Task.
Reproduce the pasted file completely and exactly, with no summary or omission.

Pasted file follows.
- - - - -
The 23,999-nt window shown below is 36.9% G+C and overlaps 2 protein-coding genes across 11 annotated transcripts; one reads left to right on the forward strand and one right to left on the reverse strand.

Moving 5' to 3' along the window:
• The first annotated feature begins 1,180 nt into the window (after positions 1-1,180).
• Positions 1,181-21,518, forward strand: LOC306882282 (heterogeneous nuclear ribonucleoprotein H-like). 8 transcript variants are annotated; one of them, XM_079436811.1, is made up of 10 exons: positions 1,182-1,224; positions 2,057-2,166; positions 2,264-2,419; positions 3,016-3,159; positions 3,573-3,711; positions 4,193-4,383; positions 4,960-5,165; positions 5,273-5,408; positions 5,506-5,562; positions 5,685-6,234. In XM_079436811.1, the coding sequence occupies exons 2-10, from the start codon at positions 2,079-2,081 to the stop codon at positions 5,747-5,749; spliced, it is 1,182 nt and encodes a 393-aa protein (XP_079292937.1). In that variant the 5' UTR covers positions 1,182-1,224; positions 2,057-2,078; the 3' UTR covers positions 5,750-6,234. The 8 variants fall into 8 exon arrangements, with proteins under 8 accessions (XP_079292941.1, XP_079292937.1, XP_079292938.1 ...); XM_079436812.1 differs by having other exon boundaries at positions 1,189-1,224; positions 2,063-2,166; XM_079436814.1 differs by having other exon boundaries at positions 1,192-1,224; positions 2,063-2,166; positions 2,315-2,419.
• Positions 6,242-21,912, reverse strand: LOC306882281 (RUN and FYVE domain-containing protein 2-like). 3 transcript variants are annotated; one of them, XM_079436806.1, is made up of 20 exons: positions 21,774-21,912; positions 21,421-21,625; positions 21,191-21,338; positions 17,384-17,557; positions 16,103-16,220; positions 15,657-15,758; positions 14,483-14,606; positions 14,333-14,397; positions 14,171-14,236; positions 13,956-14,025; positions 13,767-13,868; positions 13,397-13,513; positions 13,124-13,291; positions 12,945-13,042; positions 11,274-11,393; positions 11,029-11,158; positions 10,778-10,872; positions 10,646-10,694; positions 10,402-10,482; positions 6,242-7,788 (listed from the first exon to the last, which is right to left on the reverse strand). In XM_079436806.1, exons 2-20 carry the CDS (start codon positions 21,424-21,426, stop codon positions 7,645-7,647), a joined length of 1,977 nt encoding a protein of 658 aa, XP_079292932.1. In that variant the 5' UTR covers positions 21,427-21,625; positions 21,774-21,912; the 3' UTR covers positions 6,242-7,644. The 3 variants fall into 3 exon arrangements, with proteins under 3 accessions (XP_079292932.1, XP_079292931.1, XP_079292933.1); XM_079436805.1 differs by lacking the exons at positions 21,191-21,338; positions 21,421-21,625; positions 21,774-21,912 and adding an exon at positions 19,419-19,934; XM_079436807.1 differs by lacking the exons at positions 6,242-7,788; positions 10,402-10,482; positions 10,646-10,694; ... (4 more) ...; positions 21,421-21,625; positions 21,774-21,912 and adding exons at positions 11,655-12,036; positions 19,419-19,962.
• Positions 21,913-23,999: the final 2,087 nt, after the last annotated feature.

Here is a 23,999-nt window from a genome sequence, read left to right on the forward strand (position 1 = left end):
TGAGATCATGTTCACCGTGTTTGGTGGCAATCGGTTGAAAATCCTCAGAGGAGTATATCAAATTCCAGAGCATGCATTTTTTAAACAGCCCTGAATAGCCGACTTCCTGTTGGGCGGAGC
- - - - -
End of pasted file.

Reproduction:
The 23,999-nt window shown below is 36.9% G+C and overlaps 2 protein-coding genes across 11 annotated transcripts; one reads left to right on the forward strand and one right to left on the reverse strand.

Moving 5' to 3' along the window:
• The first annotated feature begins 1,180 nt into the window (after positions 1-1,180).
• Positions 1,181-21,518, forward strand: LOC306882282 (heterogeneous nuclear ribonucleoprotein H-like). 8 transcript variants are annotated; one of them, XM_079436811.1, is made up of 10 exons: positions 1,182-1,224; positions 2,057-2,166; positions 2,264-2,419; positions 3,016-3,159; positions 3,573-3,711; positions 4,193-4,383; positions 4,960-5,165; positions 5,273-5,408; positions 5,506-5,562; positions 5,685-6,234. In XM_079436811.1, the coding sequence occupies exons 2-10, from the start codon at positions 2,079-2,081 to the stop codon at positions 5,747-5,749; spliced, it is 1,182 nt and encodes a 393-aa protein (XP_079292937.1). In that variant the 5' UTR covers positions 1,182-1,224; positions 2,057-2,078; the 3' UTR covers positions 5,750-6,234. The 8 variants fall into 8 exon arrangements, with proteins under 8 accessions (XP_079292941.1, XP_079292937.1, XP_079292938.1 ...); XM_079436812.1 differs by having other exon boundaries at positions 1,189-1,224; positions 2,063-2,166; XM_079436814.1 differs by having other exon boundaries at positions 1,192-1,224; positions 2,063-2,166; positions 2,315-2,419.
• Positions 6,242-21,912, reverse strand: LOC306882281 (RUN and FYVE domain-containing protein 2-like). 3 transcript variants are annotated; one of them, XM_079436806.1, is made up of 20 exons: positions 21,774-21,912; positions 21,421-21,625; positions 21,191-21,338; positions 17,384-17,557; positions 16,103-16,220; positions 15,657-15,758; positions 14,483-14,606; positions 14,333-14,397; positions 14,171-14,236; positions 13,956-14,025; positions 13,767-13,868; positions 13,397-13,513; positions 13,124-13,291; positions 12,945-13,042; positions 11,274-11,393; positions 11,029-11,158; positions 10,778-10,872; positions 10,646-10,694; positions 10,402-10,482; positions 6,242-7,788 (listed from the first exon to the last, which is right to left on the reverse strand). In XM_079436806.1, exons 2-20 carry the CDS (start codon positions 21,424-21,426, stop codon positions 7,645-7,647), a joined length of 1,977 nt encoding a protein of 658 aa, XP_079292932.1. In that variant the 5' UTR covers positions 21,427-21,625; positions 21,774-21,912; the 3' UTR covers positions 6,242-7,644. The 3 variants fall into 3 exon arrangements, with proteins under 3 accessions (XP_079292932.1, XP_079292931.1, XP_079292933.1); XM_079436805.1 differs by lacking the exons at positions 21,191-21,338; positions 21,421-21,625; positions 21,774-21,912 and adding an exon at positions 19,419-19,934; XM_079436807.1 differs by lacking the exons at positions 6,242-7,788; positions 10,402-10,482; positions 10,646-10,694; ... (4 more) ...; positions 21,421-21,625; positions 21,774-21,912 and adding exons at positions 11,655-12,036; positions 19,419-19,962.
• Positions 21,913-23,999: the final 2,087 nt, after the last annotated feature.

Here is a 23,999-nt window from a genome sequence, read left to right on the forward strand (position 1 = left end):
TGAGATCATGTTCACCGTGTTTGGTGGCAATCGGTTGAAAATCCTCAGAGGAGTATATCAAATTCCAGAGCATGCATTTTTTAAACAGCCCTGAATAGCCGACTTCCTGTTGGGCGGAGC